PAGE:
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El Fuq, Syria, 1941


The Second World War, Bolt Action, 28mm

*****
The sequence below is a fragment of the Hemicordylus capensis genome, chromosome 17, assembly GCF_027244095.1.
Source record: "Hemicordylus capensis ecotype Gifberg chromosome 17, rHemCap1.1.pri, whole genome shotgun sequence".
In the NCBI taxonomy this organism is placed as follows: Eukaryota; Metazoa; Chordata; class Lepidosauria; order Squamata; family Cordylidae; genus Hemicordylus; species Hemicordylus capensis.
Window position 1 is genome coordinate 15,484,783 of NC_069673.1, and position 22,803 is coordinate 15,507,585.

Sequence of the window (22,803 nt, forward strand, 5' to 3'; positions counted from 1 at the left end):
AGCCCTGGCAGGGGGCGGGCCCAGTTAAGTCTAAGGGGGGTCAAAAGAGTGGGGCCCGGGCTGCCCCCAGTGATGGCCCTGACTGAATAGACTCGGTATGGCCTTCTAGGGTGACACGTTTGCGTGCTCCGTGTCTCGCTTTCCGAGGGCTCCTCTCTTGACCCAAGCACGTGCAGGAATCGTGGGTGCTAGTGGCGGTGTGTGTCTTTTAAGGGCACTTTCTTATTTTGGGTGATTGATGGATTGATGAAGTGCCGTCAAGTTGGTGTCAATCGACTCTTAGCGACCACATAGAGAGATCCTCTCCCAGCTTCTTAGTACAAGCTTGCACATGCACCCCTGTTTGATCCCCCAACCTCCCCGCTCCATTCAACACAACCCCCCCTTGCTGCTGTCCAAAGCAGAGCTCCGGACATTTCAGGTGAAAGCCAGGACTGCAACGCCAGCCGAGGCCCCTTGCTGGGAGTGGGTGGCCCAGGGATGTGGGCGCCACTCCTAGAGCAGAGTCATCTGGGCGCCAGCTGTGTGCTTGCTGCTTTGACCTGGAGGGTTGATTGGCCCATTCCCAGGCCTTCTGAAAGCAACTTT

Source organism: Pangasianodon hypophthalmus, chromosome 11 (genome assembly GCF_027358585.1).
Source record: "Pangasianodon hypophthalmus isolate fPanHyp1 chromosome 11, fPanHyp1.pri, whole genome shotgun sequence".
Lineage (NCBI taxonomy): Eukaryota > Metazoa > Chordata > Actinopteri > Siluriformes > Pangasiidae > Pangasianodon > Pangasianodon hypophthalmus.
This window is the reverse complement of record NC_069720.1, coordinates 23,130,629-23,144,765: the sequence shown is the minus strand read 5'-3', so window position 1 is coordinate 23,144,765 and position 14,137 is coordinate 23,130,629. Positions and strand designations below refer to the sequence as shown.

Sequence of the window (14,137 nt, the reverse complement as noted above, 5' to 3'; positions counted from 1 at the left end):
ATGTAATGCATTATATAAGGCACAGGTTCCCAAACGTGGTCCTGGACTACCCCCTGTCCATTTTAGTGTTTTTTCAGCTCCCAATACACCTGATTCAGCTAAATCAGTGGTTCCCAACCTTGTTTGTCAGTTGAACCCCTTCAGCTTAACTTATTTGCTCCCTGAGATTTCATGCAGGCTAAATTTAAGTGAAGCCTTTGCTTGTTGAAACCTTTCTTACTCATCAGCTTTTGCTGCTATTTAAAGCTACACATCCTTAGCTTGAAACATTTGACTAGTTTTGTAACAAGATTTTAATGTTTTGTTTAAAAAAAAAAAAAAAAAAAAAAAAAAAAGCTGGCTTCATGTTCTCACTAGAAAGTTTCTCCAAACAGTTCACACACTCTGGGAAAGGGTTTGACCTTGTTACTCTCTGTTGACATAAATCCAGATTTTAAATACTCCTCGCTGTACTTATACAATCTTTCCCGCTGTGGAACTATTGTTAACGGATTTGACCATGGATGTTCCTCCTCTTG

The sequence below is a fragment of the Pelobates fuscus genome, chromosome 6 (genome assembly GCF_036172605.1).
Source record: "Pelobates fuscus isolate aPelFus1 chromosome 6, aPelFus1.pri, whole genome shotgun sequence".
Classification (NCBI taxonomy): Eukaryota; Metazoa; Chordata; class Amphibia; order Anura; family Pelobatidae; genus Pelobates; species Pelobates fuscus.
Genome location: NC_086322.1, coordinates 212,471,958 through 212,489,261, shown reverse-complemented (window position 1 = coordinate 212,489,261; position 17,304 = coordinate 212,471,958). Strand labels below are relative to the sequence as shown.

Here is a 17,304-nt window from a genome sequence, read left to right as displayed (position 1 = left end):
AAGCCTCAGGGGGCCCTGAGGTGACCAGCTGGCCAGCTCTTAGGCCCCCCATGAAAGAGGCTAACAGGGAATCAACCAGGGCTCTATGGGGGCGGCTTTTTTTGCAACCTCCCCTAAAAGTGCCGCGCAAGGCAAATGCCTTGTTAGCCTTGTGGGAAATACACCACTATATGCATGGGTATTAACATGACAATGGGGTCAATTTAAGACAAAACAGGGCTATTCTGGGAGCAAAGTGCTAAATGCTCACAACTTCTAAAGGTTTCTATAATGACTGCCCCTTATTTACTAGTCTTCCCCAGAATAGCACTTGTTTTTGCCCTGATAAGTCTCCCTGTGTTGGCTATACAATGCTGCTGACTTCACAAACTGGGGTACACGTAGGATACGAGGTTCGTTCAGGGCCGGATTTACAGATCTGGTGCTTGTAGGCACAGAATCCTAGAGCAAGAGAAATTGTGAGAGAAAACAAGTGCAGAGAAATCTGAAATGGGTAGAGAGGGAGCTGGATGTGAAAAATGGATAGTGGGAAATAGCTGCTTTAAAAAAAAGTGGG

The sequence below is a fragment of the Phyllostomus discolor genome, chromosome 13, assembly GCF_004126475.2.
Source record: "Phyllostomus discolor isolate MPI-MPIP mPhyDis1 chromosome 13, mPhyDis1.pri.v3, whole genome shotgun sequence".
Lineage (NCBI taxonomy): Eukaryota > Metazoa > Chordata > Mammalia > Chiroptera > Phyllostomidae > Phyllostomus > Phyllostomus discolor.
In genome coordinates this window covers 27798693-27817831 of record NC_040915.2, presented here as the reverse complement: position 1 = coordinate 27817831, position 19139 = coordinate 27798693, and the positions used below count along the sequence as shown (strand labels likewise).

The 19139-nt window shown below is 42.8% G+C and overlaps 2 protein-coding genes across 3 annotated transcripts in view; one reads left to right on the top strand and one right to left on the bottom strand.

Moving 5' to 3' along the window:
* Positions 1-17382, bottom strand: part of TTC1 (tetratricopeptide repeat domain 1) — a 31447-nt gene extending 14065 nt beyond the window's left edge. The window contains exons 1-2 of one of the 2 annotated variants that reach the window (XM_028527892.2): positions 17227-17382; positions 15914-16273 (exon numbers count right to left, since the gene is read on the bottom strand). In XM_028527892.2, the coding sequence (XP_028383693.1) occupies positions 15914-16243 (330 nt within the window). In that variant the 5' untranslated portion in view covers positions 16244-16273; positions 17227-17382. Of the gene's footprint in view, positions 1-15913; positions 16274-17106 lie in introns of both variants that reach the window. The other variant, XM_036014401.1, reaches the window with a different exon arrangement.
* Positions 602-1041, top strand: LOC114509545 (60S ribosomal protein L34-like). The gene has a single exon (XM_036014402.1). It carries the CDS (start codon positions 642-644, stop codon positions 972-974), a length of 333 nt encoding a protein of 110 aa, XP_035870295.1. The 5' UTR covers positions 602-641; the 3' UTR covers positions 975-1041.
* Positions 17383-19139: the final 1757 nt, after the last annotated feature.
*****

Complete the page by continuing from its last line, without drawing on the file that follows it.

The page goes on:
This week, I signed up for a game with Colin Jack, down in the Edinburgh club. His games are often a little “niche”, and this was no exception. It was a Bolt Action skirmish game, set in Syria in June 1941. The small fictional Syrian town of El Fuq was the centrepiece of the game, which saw two well-matched forces – one British Commonwealth, the other French – decide they needed to control the place. The game was very simple – there were six buildings – the side who controlled most of them when the game ended was the winner. In effect it was a sort of game of musical chairs, with toy soldiers.Bill, Tim and I formed the French team, and we began a slow advance with our motley collection of Ghoums, Senegalese troops and local Arab irregulars. I don’t think there was an actual Frenchman on the table, unless you counted the invisible crews of our three AFVs – two small Hotchkiss H39 tanks and a strange-looking armoured car. The British players (Colin and Ray) had a force of Australians, British commandos, French Legionnaires and Indian troops, backed up by an even stranger assortment of AFVs – a Crossley armoured car and a few portee weapons on trucks. Strangely – or not if you know Colin – every building was occupied by a figure from the film Casablanca. We had no idea if this had any relevance or not!My Arab irregulars ran for the building on my right – one occupied by Rick himself. We got there just in the nick of time, as a unit of Bedouin irregular cavalry rode up to the back door, followed by a protee vehicle thingy. Fortunately our reinforcements included a French armoured car and an Arab machine gun, so the two sides shot away at each other, with the Bedouins caught in the crossfire. Over to my left the French took the other two buildings at our side of the town, supported by one of our two tanks. So far so good. Unfortunately the British were doing the same, and soon had control of three buildings of their own. That meant that if anyone wanted to win the game, then they needed to capture at least one enemy-held building.The French made the first move, as the Senegalese dashed out of cover to close assault the Crossley. It was destroyed, but so too were the African troops, who were mown down when they tried to exploit their success and attack a building held by the Australians. Instead it was the Aussies who advanced and captured the building where the Senegalese had launched their attack from. On the far side of the table my armoured car destroyed their portee, assisted by fire from the Arab irregulars. Seizing the initiative my Arabs also stormed forward, and captured the unoccupied building where Sam the piano player was giving an impromptu concert on the roof. This success was all to brief, however. The British commandos launched an assault, and my defenders were wiped out. Outside the second portee and my armoured car fought their own private duel, and both were eventually forced to retire from the table – effectively cancelling each other out. However, the two French tanks were now in play – one on each side of the village.Back on the French left the Ghoums counter-attacked, and this time it was the Australians who were wiped out after some bitter hand-to-hand fighting. That was really it for the game. After three hours of fighting both sides still only had three buildings – the situation we were in two hours before, only with less men on the table! This little game was therefore declared a draw, and we packed our toys away knowing it could have been a lot worse! The Casablanca figures, by the way, were only there as set dressing. As for the rules, I find lots of things with Bolt Action profoundly silly. The way figures move (all or nothing when you enter buildings), the way melees work and the strange weapon ranges are all frustrating. That said, they do produce a simple little game, and when you’re fighting in Syria with Casablanca figures on the table, then simple is probably a good thing. Otherwise, I’d avoid these rules, and stick to Chain of Command.

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